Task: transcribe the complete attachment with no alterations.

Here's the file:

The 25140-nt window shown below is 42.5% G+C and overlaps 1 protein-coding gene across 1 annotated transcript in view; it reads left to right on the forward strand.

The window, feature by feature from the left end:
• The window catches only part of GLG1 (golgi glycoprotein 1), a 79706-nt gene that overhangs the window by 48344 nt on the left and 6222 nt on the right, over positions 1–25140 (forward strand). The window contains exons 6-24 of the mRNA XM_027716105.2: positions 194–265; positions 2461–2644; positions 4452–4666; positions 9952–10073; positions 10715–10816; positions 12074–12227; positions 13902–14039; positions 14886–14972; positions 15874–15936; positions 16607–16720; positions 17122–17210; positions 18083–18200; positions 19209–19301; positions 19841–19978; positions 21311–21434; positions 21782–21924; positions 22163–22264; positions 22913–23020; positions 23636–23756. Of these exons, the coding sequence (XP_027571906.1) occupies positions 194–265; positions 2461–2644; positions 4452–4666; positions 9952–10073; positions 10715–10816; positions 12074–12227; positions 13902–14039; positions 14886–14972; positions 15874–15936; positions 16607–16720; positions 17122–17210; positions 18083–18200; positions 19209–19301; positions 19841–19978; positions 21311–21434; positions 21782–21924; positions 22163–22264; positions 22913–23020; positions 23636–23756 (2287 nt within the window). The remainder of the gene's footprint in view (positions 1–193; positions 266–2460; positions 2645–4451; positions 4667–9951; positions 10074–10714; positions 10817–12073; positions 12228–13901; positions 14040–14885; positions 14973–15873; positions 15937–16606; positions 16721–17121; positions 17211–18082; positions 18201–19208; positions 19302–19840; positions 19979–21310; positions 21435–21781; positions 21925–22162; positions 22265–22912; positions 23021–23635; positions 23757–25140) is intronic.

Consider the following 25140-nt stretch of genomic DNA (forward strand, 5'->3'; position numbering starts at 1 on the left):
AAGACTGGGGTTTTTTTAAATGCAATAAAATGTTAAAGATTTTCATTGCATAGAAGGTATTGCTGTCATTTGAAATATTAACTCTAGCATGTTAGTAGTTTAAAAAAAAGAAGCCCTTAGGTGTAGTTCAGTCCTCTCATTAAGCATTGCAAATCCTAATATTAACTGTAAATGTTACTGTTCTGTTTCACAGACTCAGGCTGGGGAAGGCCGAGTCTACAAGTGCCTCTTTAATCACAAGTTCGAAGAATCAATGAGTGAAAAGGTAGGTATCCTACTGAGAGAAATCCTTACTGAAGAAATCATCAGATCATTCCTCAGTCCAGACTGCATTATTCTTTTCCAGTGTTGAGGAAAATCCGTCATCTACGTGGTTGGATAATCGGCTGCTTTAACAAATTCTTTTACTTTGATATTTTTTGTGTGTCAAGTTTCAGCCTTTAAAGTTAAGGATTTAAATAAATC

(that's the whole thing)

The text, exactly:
The 25140-nt window shown below is 42.5% G+C and overlaps 1 protein-coding gene across 1 annotated transcript in view; it reads left to right on the forward strand.

The window, feature by feature from the left end:
• The window catches only part of GLG1 (golgi glycoprotein 1), a 79706-nt gene that overhangs the window by 48344 nt on the left and 6222 nt on the right, over positions 1–25140 (forward strand). The window contains exons 6-24 of the mRNA XM_027716105.2: positions 194–265; positions 2461–2644; positions 4452–4666; positions 9952–10073; positions 10715–10816; positions 12074–12227; positions 13902–14039; positions 14886–14972; positions 15874–15936; positions 16607–16720; positions 17122–17210; positions 18083–18200; positions 19209–19301; positions 19841–19978; positions 21311–21434; positions 21782–21924; positions 22163–22264; positions 22913–23020; positions 23636–23756. Of these exons, the coding sequence (XP_027571906.1) occupies positions 194–265; positions 2461–2644; positions 4452–4666; positions 9952–10073; positions 10715–10816; positions 12074–12227; positions 13902–14039; positions 14886–14972; positions 15874–15936; positions 16607–16720; positions 17122–17210; positions 18083–18200; positions 19209–19301; positions 19841–19978; positions 21311–21434; positions 21782–21924; positions 22163–22264; positions 22913–23020; positions 23636–23756 (2287 nt within the window). The remainder of the gene's footprint in view (positions 1–193; positions 266–2460; positions 2645–4451; positions 4667–9951; positions 10074–10714; positions 10817–12073; positions 12228–13901; positions 14040–14885; positions 14973–15873; positions 15937–16606; positions 16721–17121; positions 17211–18082; positions 18201–19208; positions 19302–19840; positions 19979–21310; positions 21435–21781; positions 21925–22162; positions 22265–22912; positions 23021–23635; positions 23757–25140) is intronic.

Consider the following 25140-nt stretch of genomic DNA (forward strand, 5'->3'; position numbering starts at 1 on the left):
AAGACTGGGGTTTTTTTAAATGCAATAAAATGTTAAAGATTTTCATTGCATAGAAGGTATTGCTGTCATTTGAAATATTAACTCTAGCATGTTAGTAGTTTAAAAAAAAGAAGCCCTTAGGTGTAGTTCAGTCCTCTCATTAAGCATTGCAAATCCTAATATTAACTGTAAATGTTACTGTTCTGTTTCACAGACTCAGGCTGGGGAAGGCCGAGTCTACAAGTGCCTCTTTAATCACAAGTTCGAAGAATCAATGAGTGAAAAGGTAGGTATCCTACTGAGAGAAATCCTTACTGAAGAAATCATCAGATCATTCCTCAGTCCAGACTGCATTATTCTTTTCCAGTGTTGAGGAAAATCCGTCATCTACGTGGTTGGATAATCGGCTGCTTTAACAAATTCTTTTACTTTGATATTTTTTGTGTGTCAAGTTTCAGCCTTTAAAGTTAAGGATTTAAATAAATC